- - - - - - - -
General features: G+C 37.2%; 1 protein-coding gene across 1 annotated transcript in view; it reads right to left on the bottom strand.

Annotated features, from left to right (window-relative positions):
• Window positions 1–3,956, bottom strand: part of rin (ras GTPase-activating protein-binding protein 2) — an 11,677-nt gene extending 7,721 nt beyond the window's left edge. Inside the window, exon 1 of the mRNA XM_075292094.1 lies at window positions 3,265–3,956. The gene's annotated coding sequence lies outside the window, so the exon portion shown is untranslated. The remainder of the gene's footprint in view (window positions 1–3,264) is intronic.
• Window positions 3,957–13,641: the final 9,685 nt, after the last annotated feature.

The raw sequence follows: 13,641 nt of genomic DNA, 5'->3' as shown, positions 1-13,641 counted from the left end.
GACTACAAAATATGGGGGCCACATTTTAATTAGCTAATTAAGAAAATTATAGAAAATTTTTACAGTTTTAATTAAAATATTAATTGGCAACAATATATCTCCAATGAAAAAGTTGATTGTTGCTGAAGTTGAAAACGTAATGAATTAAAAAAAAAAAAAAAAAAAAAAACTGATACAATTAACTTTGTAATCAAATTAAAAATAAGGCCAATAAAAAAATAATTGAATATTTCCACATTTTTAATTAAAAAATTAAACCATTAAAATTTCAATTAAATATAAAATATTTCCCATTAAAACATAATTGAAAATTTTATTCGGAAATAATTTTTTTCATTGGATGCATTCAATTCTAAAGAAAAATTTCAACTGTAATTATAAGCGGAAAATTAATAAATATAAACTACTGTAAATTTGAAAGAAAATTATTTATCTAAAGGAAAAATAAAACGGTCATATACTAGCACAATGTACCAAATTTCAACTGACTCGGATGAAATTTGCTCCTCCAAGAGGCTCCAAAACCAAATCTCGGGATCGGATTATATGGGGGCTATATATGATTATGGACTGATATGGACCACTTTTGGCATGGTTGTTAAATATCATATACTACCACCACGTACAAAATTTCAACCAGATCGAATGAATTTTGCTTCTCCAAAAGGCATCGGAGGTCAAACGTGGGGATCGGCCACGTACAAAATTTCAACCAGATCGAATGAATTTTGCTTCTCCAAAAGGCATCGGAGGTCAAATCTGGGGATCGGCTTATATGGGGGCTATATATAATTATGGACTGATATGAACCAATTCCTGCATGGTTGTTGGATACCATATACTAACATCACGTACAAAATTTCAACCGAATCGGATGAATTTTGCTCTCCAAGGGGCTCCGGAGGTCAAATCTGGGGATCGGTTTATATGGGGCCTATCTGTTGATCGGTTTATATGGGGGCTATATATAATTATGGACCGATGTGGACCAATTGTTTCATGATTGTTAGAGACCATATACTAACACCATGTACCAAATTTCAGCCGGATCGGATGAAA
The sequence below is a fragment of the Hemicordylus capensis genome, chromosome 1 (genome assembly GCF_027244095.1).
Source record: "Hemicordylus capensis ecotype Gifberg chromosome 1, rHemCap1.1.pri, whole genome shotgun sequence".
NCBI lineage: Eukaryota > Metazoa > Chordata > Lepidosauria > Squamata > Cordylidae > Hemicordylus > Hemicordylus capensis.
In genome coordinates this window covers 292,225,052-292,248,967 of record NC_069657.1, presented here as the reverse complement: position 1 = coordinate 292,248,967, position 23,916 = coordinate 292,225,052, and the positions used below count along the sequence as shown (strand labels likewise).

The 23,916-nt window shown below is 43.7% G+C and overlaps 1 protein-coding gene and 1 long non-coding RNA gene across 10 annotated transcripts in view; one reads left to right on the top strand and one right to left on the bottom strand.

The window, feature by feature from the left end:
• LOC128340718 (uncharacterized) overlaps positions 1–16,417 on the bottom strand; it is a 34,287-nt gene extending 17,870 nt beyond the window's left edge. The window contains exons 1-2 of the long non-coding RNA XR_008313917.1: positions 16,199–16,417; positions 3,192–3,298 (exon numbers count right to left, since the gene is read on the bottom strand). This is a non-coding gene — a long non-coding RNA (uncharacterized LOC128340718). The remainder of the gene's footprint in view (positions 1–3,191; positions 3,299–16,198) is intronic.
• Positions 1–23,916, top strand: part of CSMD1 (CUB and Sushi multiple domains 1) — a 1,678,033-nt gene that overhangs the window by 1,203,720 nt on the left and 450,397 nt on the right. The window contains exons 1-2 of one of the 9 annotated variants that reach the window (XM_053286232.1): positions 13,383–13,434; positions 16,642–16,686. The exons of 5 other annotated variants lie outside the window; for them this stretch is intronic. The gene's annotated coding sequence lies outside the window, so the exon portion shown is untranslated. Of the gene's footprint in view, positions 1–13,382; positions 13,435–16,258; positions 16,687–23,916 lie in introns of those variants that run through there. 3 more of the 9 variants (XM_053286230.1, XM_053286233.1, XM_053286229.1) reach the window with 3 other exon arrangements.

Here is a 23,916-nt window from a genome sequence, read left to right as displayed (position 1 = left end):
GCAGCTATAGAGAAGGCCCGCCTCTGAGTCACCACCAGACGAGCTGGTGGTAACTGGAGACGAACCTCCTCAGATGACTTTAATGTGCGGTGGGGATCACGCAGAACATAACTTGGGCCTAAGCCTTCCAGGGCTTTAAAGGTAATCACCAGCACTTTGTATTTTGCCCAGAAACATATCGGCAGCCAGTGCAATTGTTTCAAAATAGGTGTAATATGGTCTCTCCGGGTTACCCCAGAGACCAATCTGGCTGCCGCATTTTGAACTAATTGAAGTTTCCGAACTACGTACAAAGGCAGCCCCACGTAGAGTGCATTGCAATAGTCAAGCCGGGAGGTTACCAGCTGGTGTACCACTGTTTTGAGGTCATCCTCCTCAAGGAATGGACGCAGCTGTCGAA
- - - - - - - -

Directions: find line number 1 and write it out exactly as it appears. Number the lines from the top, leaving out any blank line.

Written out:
General features: G+C 37.2%; 1 protein-coding gene across 1 annotated transcript in view; it reads right to left on the bottom strand.